The effervescent Dr Mike Smith of EnergyFiles (Motto: “I don’t do assertions, I do facts and figures”) contributed the most salient presentation of the day: that even using The Most Optimistic Production Figures of the Five most important Middle East Producer Countries (Iran, Iraq, Kuwait, Saudi, UAE), a demand gap appears within a decade. Using a variety of more realistic projections, demand exceeds supply somewhere between 2008-2012. To Smith, the arguments about URRs, non-conventional oil, etc are irrelevant: if present production can’t meet demand, it doesn’t matter whether there is more oil in the ground or not. I felt he was itching to talk about the effects of this but didn’t – I went up to him afterwards, asking about the economic consequences: “They will be severe”, was his reply.

Dr Ken Chew of IHS Energy (ex-Petroconsultants – the proprietary database that Campbell uses), gave a presentation as to why their figures are the most accurate. Obviously this was partly a sales pitch; but I was impressed: by showing how they reached their conclusions about reserves, and how they tried to mitigate unreliable countries’ declarations, as well as account for differences in reporting, better field micromanagement, improved technology, differences in geology, and other factors. To me it seemed very credible. In case you want to rush out and buy a copy, it’s $100,000, and for that I bet Dr Chew would sign it too.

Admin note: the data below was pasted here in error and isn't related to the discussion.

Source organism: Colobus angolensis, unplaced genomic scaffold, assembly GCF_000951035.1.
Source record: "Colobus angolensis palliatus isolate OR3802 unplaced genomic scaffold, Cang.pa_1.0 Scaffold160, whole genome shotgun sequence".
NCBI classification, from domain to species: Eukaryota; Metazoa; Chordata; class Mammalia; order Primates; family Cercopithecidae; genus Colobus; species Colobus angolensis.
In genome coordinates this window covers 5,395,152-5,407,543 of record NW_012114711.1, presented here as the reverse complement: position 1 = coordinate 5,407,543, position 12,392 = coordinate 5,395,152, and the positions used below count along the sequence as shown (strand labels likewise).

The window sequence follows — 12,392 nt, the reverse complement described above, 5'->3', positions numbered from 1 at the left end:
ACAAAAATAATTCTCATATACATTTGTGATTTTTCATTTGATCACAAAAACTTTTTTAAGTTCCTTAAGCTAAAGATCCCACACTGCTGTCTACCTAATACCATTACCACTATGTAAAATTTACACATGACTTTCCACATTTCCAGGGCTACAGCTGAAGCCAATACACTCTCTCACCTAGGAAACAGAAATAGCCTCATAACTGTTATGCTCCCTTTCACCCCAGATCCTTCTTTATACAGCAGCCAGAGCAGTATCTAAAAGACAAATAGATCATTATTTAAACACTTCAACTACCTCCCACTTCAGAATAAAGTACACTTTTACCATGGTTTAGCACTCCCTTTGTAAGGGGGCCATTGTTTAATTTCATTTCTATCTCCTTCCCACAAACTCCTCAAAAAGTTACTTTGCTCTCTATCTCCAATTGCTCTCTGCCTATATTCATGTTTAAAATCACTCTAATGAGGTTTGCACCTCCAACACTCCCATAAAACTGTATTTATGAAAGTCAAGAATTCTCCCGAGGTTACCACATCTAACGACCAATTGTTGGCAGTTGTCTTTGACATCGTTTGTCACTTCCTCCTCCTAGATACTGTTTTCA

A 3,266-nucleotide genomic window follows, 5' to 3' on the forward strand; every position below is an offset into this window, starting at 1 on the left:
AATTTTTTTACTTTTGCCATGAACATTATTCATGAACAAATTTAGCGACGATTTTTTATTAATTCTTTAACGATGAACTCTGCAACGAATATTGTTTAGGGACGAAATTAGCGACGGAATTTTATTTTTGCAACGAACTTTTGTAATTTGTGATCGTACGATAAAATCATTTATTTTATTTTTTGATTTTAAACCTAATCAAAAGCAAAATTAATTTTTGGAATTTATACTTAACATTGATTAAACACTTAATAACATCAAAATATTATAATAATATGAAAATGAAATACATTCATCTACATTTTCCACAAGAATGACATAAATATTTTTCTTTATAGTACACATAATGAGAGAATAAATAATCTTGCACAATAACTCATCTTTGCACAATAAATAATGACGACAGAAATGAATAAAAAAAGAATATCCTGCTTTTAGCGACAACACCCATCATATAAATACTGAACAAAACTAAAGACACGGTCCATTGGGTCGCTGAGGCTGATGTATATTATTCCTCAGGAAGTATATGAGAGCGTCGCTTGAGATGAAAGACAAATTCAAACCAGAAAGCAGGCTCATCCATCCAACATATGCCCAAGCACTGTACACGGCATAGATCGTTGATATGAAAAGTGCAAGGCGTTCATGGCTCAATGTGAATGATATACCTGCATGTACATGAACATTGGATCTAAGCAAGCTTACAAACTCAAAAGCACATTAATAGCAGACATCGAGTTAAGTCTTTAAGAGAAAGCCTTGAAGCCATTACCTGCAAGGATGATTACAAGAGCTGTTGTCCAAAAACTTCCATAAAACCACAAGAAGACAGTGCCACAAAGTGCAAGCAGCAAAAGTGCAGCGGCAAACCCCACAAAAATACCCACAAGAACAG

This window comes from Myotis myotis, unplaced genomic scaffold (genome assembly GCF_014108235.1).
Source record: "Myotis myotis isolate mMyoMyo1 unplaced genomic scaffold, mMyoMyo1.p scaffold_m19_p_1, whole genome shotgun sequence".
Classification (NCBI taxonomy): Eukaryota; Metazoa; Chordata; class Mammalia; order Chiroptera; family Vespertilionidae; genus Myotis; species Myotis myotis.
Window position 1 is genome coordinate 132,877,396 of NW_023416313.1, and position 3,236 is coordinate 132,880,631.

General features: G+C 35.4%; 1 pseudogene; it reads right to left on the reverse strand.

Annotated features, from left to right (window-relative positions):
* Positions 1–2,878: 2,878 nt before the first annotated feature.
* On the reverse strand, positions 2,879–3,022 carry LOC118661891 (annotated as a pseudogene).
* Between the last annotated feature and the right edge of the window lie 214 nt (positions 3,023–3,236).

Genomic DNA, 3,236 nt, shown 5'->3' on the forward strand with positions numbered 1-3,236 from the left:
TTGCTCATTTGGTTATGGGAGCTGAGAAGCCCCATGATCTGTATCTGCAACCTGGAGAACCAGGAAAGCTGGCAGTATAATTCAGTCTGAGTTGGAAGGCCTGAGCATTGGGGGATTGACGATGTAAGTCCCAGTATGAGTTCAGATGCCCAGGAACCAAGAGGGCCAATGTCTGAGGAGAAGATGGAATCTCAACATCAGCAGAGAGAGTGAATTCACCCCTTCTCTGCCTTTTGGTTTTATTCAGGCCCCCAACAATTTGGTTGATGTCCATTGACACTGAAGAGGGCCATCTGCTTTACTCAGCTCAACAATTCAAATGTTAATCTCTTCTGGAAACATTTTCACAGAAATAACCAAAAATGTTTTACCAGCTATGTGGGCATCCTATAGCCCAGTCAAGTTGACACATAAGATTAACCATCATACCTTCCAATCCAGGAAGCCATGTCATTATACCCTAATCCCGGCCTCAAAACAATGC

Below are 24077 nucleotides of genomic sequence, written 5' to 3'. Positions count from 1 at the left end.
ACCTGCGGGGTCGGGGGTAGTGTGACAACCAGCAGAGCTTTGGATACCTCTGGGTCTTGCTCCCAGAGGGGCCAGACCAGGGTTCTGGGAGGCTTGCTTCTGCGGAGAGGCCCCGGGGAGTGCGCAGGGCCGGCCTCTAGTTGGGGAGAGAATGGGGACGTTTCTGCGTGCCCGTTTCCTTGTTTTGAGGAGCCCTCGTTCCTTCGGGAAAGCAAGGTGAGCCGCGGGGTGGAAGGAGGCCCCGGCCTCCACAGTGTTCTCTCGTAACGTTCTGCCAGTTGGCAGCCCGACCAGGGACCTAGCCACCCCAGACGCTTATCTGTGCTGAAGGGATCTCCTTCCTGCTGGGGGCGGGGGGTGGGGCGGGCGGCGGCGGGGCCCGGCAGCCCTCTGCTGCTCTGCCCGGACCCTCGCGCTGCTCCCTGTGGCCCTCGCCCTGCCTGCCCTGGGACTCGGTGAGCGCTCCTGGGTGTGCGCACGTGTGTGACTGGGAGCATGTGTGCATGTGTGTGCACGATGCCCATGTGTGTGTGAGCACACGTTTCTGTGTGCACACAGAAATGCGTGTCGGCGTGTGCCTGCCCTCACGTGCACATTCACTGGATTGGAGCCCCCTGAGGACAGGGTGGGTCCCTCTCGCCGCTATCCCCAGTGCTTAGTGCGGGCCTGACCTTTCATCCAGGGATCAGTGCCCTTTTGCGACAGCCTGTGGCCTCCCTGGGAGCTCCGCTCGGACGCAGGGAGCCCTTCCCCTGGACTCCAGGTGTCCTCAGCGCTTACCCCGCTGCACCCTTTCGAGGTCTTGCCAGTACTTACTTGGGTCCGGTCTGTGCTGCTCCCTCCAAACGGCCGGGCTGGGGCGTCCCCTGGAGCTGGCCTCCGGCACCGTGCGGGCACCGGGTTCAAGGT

Incidentally, although he was not present “Matt’s figures” (Simmons) were mentioned; they are represented as alternative datapoints on several of the presentations; if he was considered a left-field maverick, then they would have been omitted, or perhaps ridiculed. Instead they are presented as useful data.